Follow Dr. Felicity Hart from “The Crow’s Curse” as she strikes out on her own and comes face to face with a terrible reality.
The Crow’s Wrath
Her nerves were getting the best of her. She closed her eyes, trying to steel herself. This was the first time without her mentor, and while, she had felt ready, she suddenly wasn’t sure. Her hands fidgeted with the handle of her bag as she stood at the foot of the porch steps. She was making a fool of herself just standing there.
She took a step up onto the stair when the door opened. Her head shot up and she met the eyes of a young man.
“Can I help you with something?” he asked.
She straightened, trying to push all her confidence into her voice. She shoved some golden locks behind her ear. “I was summoned.” She strode up the rest of the steps.
“You’re the doctor, then?” he looked her up and down, and she was suddenly conscious of her outfit; boots, pants a tri-cornered hat and a long blue coat. She wished she was wearing her beaked mask, which was poking her in the ribs under her arm. “You’re very young for a doctor,” he finally said.
She smiled jerkily. “I assure you I know what I’m doing. I’m Dr. Felicity Hart.”
He nodded. “I’m Dexton Spalding. I’ll show you to the parlor.” He ushered her inside an elegant sitting room where an older gentleman read a newspaper on the couch. A middle-aged woman sat opposite him, peering at her embroidery. They looked up as Felicity and Dexton entered.
“Dexton, who is this?”
Dexton walked her to the sofa and offered her a seat. “This is Dr. Felicity Hart, Father.”
“Ah,” the man said putting down his newspaper. “Welcome, Felicity.”
She sat down. “What seems to be the problem?”
The man and the woman glanced at each other. Dexton had moved away, his back towards them.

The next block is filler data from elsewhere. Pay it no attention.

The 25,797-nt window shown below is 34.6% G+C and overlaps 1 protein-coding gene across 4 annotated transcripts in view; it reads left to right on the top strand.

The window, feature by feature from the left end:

Felicity looked between them. She moved to the edge of her seat. “I can’t help if I don’t know what’s wrong.”
She marched down the hill, the early afternoon sun warm against her skin. In the distance, she could make out the barn, all its doors and windows closed.
The servants were growing sick, so we quarantined them in our barn. Mr. Spalding’s voice echoed in her mind as she reached the bottom of the hill.
We were trying to protect ourselves, his wife had said. We weren’t sure what the disease was…not at first. Felicity had just stared at them, keeping her face in check. It’s embarrassing.
It would blacken our reputation. The older man had added.
Felicity reached the barn. The world turned a shade of purple as she pulled on her mask and looked out through tinted glass. She pulled off her coat and drew her pistol. She pressed her ear against the wooden wall and could make out shuffling sounds.
She cocked her pistol and opened the barn door. The smell hit her like a punch to the gut, causing her eyes to water even through the mask. The shuffling moved in her direction, and she saw the rotted flesh and bloated bodies stumble into the light. They barely noticed her. She quickly placed the barrel against one of the creature’s foreheads.
“May you find peace,” she said and pulled the trigger.
By the time the job was done, she was covered in blood with twelve corpses strewn about the floor. She placed them in a pile and, with her flint, ignited the fire and watched as everything burned.
Night had fallen by the time she made her way back up the hill. Anger was boiling beneath the surface of her skin. All those people dead, and no one seemed to give a damn. She marched through the back door into the house and was met by Dexton and his father.
“Is it done?”
“Yes, it’s done,” she snapped.
She wanted him to feel bad for what he had done, but all he did was sigh. “Thank you for your services.” He held out a small bag of coins.
She snatched it from his hand. “They could have been saved. Next time, get help sooner.” She stalked out of the house contaminated with a selfishness more dangerous than any plague.